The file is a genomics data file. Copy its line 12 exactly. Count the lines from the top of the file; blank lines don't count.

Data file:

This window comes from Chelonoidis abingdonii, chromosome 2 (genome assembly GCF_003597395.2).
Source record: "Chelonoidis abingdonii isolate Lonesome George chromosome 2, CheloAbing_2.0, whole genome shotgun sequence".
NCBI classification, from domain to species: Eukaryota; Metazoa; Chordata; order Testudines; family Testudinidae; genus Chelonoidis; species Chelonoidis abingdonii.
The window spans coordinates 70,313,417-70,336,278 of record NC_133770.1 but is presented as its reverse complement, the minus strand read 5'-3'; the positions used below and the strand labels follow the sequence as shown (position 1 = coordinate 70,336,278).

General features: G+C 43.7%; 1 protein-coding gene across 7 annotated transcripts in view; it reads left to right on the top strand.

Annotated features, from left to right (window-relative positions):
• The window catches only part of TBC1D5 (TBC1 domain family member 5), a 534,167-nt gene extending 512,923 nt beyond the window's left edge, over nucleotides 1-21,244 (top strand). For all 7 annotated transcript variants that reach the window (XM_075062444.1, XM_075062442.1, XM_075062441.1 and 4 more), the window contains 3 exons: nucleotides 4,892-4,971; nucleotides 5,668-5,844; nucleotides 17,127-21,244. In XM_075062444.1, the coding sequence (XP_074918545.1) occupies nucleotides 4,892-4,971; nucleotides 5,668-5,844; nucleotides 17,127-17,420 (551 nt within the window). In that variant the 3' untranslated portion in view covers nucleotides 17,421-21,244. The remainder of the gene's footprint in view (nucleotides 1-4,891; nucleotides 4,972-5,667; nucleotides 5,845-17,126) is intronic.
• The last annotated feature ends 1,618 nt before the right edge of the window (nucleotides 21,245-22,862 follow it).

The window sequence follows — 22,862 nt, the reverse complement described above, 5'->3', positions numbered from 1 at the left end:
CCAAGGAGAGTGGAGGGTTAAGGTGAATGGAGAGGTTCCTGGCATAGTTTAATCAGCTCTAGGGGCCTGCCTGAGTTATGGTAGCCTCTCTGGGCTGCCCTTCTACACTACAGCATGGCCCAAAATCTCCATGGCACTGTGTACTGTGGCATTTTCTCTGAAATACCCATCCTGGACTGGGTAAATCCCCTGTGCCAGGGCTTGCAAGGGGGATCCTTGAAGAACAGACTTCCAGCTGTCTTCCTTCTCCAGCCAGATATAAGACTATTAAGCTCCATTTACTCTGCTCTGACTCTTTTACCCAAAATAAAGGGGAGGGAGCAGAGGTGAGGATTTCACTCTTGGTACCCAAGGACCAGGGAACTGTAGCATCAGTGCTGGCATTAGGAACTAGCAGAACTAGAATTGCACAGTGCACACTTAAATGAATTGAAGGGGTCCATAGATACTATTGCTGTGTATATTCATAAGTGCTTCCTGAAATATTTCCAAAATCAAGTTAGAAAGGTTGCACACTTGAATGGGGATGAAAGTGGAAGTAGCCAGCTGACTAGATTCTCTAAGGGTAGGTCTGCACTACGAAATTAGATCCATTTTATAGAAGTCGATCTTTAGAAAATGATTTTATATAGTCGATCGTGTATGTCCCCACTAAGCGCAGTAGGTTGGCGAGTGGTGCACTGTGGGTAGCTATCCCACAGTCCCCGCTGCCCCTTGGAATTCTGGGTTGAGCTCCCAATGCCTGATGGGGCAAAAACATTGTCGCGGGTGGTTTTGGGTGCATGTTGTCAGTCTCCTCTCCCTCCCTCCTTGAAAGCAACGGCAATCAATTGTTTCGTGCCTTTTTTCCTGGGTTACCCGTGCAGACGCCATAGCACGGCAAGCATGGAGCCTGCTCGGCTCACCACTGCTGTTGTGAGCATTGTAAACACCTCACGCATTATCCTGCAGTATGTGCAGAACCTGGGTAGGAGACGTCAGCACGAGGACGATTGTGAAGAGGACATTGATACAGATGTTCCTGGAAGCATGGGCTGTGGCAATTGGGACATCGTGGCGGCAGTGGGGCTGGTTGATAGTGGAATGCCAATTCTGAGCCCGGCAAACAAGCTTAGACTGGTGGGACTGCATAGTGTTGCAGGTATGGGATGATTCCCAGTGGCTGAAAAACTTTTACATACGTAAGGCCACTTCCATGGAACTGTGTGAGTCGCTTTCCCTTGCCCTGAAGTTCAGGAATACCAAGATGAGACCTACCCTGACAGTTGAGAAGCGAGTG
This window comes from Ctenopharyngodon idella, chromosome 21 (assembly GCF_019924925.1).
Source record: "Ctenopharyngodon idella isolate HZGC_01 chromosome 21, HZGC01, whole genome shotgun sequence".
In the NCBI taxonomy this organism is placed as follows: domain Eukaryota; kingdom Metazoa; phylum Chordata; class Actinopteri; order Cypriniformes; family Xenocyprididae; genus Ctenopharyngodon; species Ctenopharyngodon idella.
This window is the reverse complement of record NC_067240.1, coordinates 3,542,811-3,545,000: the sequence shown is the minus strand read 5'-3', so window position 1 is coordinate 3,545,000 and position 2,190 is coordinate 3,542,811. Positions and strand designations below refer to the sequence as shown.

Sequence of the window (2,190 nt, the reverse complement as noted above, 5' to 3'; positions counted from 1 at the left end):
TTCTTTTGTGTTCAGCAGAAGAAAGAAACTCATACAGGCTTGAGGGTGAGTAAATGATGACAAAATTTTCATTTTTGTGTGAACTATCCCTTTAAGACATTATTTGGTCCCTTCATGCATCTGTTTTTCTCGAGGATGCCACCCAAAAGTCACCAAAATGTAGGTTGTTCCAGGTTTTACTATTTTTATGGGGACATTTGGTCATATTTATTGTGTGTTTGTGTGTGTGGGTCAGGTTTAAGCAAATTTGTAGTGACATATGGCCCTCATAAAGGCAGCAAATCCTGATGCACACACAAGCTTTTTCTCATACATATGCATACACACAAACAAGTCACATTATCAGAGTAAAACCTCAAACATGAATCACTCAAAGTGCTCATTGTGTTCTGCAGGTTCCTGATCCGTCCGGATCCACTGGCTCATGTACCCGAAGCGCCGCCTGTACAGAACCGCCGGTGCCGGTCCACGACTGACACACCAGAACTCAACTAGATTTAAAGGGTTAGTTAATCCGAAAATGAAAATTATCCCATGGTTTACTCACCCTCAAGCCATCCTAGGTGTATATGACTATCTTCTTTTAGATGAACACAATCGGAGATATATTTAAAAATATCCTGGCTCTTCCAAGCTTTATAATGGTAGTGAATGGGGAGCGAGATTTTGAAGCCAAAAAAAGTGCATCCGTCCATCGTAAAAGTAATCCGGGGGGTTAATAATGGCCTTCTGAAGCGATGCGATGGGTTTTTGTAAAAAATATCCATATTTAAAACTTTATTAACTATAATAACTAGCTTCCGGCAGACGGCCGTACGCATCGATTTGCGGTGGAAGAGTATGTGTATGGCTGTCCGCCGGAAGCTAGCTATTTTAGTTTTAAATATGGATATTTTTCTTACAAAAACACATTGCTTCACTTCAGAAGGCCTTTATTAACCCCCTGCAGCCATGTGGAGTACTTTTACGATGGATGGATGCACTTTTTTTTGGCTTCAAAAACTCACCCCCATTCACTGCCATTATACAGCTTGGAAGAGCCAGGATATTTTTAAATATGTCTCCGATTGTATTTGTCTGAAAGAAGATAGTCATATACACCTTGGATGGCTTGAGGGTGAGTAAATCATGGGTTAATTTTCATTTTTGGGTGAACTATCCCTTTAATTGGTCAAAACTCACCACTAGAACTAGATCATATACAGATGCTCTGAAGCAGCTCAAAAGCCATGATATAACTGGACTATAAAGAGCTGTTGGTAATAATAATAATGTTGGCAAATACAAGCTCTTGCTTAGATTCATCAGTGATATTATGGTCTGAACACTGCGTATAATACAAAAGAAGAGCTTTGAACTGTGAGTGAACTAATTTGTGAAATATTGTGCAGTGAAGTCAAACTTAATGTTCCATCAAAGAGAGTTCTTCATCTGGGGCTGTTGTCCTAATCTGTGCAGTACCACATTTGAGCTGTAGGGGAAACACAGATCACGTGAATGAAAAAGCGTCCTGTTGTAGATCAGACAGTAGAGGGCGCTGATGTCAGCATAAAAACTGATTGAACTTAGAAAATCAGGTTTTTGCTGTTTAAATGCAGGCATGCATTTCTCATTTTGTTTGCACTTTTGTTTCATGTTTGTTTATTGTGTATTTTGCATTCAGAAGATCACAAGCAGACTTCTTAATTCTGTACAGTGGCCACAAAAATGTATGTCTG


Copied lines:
Source record: "Ctenopharyngodon idella isolate HZGC_01 chromosome 21, HZGC01, whole genome shotgun sequence".